When the IRS issued its long-awaited Revenue Ruling 2009-13 in May of 2009, it clarified a number of questions regarding the taxation of life settlements to non-investor sellers. But the ruling’s lack of clarity and novel approach also raised almost as many new questions as it answered.

As a result, Senate Bill S. 2048 was introduced by Sen. Robert Casey (D-Penn.) to clarify many of those issues. However, in the chaos to get a tax bill passed to avoid the fiscal cliff, Sen. Casey’s bill fell by the wayside. While it is expected the bill will be reintroduced this year, for now, Revenue Ruling 2009-13 is still in control.

The basis for a surrendered policy is the cumulative premiums, less any withdrawals, surrenders or dividends taken in cash. The IRS ruled, however, that the basis for a policy sold by a non-investor is cumulative premiums minus cumulative cost of insurance (COI) charges. This distinction is just plain bad tax law for a variety of reasons:

  • There has never been any need or requirement for insurers to keep track of these charges. As a result, the cumulative COI charges are frequently not available. What’s a seller to do?
  • What are the COI charges for a whole life policy? What about a policy that has been 1035 exchanged?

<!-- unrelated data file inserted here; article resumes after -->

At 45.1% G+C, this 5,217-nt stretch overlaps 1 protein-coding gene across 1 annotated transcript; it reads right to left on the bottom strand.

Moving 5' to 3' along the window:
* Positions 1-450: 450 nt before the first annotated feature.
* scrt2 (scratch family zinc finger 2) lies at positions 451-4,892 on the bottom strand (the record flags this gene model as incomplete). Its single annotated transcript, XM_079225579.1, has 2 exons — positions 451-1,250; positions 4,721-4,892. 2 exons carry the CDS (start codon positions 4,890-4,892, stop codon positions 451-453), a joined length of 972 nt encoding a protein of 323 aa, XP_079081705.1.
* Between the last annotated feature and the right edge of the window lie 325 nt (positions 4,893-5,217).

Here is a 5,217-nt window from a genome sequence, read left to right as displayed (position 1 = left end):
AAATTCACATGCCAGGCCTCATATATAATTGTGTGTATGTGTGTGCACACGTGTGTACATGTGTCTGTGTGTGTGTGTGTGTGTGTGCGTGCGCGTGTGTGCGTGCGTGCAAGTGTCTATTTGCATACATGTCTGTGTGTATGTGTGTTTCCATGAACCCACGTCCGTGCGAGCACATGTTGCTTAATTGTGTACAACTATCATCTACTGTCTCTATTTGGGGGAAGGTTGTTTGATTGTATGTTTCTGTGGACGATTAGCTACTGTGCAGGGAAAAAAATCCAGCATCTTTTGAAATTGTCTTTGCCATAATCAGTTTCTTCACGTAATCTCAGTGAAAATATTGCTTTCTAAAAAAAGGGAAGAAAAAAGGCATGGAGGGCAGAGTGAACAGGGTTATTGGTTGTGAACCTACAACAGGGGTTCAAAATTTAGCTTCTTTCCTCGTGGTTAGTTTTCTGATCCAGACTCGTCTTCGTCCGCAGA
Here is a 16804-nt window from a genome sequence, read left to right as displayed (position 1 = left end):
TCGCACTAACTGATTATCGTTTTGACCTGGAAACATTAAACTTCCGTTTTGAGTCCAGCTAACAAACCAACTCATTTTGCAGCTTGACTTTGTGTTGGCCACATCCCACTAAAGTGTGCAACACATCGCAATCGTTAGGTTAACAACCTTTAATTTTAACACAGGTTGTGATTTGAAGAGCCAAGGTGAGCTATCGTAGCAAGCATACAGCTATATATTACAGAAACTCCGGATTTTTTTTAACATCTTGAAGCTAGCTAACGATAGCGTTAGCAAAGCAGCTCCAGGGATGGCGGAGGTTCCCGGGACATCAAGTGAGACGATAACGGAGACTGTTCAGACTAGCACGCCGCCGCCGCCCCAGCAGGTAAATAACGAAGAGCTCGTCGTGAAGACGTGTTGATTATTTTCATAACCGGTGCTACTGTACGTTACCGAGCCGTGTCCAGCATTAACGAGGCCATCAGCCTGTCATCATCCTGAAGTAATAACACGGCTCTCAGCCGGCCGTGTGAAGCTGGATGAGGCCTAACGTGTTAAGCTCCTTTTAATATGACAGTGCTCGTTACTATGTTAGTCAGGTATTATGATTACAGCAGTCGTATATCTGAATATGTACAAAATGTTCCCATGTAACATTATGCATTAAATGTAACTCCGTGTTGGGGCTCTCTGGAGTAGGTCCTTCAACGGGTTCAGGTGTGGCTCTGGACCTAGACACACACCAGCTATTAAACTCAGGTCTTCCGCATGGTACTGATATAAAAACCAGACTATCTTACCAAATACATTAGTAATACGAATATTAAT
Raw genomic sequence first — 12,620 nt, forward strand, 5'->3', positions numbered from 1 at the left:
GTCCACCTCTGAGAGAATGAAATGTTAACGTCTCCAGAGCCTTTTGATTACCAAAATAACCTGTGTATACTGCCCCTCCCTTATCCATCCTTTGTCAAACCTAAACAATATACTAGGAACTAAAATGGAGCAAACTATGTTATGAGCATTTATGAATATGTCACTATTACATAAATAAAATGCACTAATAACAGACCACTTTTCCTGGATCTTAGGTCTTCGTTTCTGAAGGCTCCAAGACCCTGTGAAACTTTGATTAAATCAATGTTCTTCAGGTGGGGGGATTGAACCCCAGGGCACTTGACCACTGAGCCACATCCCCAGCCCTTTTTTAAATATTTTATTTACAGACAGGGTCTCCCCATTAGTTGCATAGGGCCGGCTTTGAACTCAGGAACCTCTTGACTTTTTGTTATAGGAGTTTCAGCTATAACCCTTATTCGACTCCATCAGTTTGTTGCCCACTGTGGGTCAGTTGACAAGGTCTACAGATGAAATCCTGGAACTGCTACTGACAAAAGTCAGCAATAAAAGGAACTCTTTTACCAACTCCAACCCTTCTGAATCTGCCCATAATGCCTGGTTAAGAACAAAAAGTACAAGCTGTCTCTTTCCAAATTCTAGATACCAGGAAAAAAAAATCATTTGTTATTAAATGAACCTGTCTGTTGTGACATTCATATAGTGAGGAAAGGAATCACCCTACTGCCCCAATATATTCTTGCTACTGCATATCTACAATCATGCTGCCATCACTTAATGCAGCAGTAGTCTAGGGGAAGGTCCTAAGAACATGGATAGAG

• Subtracting the COI charges from the cumulative premiums could produce a negative number. Is it possible for a policy to have a negative basis?
  • Why should a senior who sells a policy be in a potentially worse tax position than one who surrenders a policy? What purpose does such tax policy serve? Although, generally, the additional proceeds of a life settlement should offset the additional taxes, there are situations where it will not. In those situations, the rulings have created a lose-lose situation. The sellers lose by getting less for their policies, and the government loses tax revenue because the policy is surrendered rather than sold for a higher amount, which would often generate some additional tax revenue.
  • Another hidden danger is that this ruling does not distinguish between life settlements and non-life settlement transfers or sales. So, a business that sells a policy or gives one as a bonus to a key employee at retirement or business partners and shareholders who transfer policies to each other could be forced to recognize significant additional taxable income.

As long as we have to live with this ruling, prior to closing a life settlement transaction, clients should be instructed to request the cumulative COI charges from the insurance company. They should not wait until after the transaction closes because the insurer may be unwilling to deal with them once they are no longer listed as the owner of the policy.

As situations come up, don’t let your senior clients lapse or surrender a policy without investigating the possibility of a life settlement. Remember, it can’t hurt to try — it can only hurt not to.

 

For more from Robin S. Weinberger and Peter N. Katz, see:

Plenty of life settlement opportunities, post fiscal cliff

How to spot a life settlement opportunity

Top two takeaways from the LISA Fall Conference